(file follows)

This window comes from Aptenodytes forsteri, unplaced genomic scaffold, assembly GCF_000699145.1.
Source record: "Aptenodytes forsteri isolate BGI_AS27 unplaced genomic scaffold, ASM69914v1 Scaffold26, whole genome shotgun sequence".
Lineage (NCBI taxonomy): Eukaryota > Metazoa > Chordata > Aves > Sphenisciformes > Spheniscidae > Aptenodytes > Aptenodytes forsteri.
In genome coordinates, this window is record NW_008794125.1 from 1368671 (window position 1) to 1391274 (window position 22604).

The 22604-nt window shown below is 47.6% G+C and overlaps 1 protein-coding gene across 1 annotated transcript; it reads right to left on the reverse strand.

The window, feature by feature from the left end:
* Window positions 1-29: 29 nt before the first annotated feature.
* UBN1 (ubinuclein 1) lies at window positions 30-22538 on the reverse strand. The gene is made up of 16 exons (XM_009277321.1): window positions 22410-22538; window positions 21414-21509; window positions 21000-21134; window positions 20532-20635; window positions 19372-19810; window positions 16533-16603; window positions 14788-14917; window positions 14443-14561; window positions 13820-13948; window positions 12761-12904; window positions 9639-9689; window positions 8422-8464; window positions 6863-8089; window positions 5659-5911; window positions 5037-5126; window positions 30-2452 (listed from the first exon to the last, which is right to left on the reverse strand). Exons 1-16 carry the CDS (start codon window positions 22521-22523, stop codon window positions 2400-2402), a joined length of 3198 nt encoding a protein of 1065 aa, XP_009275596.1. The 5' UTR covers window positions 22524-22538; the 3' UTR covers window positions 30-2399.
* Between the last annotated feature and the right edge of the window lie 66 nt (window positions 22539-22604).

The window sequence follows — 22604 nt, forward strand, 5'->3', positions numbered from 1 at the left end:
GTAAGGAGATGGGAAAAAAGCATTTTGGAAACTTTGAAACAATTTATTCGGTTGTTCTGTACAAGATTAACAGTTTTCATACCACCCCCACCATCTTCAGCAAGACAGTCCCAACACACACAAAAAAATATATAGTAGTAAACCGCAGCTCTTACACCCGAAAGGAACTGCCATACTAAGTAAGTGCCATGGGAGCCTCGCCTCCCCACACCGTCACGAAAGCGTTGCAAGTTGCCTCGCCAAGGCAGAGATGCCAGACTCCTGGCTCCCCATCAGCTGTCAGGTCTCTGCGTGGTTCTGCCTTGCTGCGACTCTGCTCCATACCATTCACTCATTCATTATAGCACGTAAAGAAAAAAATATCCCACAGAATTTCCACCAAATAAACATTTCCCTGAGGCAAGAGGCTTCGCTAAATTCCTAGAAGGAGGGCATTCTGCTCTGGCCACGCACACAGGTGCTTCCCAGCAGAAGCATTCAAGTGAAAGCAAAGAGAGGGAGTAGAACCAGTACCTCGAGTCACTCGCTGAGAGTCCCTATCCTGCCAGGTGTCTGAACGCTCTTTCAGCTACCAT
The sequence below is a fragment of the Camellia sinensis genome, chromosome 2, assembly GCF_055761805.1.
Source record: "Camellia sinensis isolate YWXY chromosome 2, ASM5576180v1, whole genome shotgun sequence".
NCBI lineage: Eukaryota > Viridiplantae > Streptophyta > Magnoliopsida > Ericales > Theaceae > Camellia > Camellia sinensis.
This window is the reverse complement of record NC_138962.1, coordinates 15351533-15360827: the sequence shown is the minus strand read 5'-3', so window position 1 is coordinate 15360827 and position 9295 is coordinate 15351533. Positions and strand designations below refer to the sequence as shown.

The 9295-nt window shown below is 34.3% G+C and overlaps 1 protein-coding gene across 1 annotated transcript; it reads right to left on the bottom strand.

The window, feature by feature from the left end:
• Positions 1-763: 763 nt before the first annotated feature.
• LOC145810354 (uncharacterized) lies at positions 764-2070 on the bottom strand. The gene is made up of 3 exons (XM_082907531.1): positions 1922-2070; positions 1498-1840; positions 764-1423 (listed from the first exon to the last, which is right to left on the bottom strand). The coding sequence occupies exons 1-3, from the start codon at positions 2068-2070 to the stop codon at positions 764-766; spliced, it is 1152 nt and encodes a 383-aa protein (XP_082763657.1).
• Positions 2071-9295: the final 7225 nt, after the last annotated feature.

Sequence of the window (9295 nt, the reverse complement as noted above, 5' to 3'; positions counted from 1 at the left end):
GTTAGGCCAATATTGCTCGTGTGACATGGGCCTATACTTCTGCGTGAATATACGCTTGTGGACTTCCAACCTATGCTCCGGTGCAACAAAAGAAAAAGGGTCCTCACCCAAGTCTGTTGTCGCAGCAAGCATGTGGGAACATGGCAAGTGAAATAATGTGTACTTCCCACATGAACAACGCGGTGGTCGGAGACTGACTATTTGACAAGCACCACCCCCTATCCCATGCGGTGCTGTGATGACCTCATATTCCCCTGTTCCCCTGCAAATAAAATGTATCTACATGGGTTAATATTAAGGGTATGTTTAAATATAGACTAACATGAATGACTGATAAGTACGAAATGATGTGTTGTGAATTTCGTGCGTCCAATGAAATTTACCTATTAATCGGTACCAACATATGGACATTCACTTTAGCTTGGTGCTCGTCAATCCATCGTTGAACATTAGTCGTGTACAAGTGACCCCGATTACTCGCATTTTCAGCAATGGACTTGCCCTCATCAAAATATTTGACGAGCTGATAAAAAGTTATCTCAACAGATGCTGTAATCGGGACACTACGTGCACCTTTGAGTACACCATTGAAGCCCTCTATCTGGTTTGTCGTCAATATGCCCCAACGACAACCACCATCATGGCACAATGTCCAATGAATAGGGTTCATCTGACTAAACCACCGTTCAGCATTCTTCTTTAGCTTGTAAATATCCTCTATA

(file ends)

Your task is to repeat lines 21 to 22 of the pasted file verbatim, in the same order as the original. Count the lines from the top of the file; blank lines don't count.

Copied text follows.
Sequence of the window (9295 nt, the reverse complement as noted above, 5' to 3'; positions counted from 1 at the left end):
GTTAGGCCAATATTGCTCGTGTGACATGGGCCTATACTTCTGCGTGAATATACGCTTGTGGACTTCCAACCTATGCTCCGGTGCAACAAAAGAAAAAGGGTCCTCACCCAAGTCTGTTGTCGCAGCAAGCATGTGGGAACATGGCAAGTGAAATAATGTGTACTTCCCACATGAACAACGCGGTGGTCGGAGACTGACTATTTGACAAGCACCACCCCCTATCCCATGCGGTGCTGTGATGACCTCATATTCCCCTGTTCCCCTGCAAATAAAATGTATCTACATGGGTTAATATTAAGGGTATGTTTAAATATAGACTAACATGAATGACTGATAAGTACGAAATGATGTGTTGTGAATTTCGTGCGTCCAATGAAATTTACCTATTAATCGGTACCAACATATGGACATTCACTTTAGCTTGGTGCTCGTCAATCCATCGTTGAACATTAGTCGTGTACAAGTGACCCCGATTACTCGCATTTTCAGCAATGGACTTGCCCTCATCAAAATATTTGACGAGCTGATAAAAAGTTATCTCAACAGATGCTGTAATCGGGACACTACGTGCACCTTTGAGTACACCATTGAAGCCCTCTATCTGGTTTGTCGTCAATATGCCCCAACGACAACCACCATCATGGCACAATGTCCAATGAATAGGGTTCATCTGACTAAACCACCGTTCAGCATTCTTCTTTAGCTTGTAAATATCCTCTATA